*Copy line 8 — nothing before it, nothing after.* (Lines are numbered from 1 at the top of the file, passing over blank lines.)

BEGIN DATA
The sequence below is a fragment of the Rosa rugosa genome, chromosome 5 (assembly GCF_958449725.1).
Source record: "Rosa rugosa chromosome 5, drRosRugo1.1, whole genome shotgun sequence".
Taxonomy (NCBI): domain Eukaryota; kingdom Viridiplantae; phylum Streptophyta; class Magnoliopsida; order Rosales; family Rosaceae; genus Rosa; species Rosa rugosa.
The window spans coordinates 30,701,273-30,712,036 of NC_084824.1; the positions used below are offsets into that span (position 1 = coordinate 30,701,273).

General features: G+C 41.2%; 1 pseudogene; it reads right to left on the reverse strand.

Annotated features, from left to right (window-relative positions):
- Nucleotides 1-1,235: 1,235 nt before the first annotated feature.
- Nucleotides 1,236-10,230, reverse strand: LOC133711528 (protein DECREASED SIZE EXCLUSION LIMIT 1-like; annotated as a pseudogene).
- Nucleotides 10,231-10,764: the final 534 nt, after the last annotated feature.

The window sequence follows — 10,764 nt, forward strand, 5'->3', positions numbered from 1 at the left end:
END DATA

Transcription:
- Nucleotides 1,236-10,230, reverse strand: LOC133711528 (protein DECREASED SIZE EXCLUSION LIMIT 1-like; annotated as a pseudogene).